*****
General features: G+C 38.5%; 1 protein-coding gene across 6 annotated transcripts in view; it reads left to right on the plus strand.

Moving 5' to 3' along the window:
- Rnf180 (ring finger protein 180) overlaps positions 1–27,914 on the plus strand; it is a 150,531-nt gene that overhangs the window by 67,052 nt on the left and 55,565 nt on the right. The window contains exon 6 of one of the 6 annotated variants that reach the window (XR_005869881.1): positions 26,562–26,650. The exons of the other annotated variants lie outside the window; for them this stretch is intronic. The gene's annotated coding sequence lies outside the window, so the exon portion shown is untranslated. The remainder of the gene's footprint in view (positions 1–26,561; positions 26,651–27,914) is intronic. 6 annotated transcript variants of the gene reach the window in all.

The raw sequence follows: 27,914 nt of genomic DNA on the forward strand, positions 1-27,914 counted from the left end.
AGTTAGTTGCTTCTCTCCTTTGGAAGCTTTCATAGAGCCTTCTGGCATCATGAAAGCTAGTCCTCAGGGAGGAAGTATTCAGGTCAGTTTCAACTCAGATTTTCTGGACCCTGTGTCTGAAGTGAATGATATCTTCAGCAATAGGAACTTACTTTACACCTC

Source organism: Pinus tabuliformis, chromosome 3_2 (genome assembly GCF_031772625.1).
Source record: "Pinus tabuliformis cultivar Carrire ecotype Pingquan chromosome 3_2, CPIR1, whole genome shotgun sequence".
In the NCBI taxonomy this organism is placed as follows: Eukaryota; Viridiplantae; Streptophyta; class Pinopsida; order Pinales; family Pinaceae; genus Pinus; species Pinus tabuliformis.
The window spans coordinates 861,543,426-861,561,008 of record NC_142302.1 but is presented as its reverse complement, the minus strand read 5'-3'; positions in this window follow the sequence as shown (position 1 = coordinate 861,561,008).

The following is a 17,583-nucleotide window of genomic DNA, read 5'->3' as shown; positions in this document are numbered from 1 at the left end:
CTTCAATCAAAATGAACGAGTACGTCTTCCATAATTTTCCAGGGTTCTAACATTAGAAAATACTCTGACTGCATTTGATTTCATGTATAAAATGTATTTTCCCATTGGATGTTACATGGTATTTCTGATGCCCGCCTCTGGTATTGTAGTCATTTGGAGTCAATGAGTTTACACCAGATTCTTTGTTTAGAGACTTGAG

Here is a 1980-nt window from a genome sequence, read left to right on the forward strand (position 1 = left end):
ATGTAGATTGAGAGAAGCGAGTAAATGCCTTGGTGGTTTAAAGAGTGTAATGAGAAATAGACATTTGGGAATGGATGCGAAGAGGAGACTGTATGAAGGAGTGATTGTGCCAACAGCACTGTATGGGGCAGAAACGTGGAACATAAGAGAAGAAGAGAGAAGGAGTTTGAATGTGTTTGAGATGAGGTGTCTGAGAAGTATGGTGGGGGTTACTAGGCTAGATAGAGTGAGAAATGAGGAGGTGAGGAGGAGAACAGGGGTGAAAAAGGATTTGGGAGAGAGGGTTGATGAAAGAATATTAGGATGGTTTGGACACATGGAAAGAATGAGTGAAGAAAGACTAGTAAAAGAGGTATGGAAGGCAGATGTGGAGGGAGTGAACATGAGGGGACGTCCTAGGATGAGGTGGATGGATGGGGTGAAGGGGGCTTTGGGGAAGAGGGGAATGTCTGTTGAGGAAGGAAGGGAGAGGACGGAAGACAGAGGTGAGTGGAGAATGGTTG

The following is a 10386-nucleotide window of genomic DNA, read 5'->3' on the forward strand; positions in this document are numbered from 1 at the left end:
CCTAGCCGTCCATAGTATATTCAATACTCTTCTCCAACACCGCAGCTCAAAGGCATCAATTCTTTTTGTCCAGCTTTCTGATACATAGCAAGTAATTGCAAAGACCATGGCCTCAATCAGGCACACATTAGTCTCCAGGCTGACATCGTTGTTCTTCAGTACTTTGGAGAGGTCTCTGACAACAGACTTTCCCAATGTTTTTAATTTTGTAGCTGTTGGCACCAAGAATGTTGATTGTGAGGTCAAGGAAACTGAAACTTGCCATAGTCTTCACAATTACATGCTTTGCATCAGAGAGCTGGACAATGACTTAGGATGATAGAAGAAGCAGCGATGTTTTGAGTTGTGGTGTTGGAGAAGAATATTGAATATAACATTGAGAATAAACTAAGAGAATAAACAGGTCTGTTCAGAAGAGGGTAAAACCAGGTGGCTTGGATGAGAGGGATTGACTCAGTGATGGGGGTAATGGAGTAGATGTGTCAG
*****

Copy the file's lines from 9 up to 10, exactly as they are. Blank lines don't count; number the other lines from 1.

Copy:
The window spans coordinates 861,543,426-861,561,008 of record NC_142302.1 but is presented as its reverse complement, the minus strand read 5'-3'; positions in this window follow the sequence as shown (position 1 = coordinate 861,561,008).

The following is a 17,583-nucleotide window of genomic DNA, read 5'->3' as shown; positions in this document are numbered from 1 at the left end: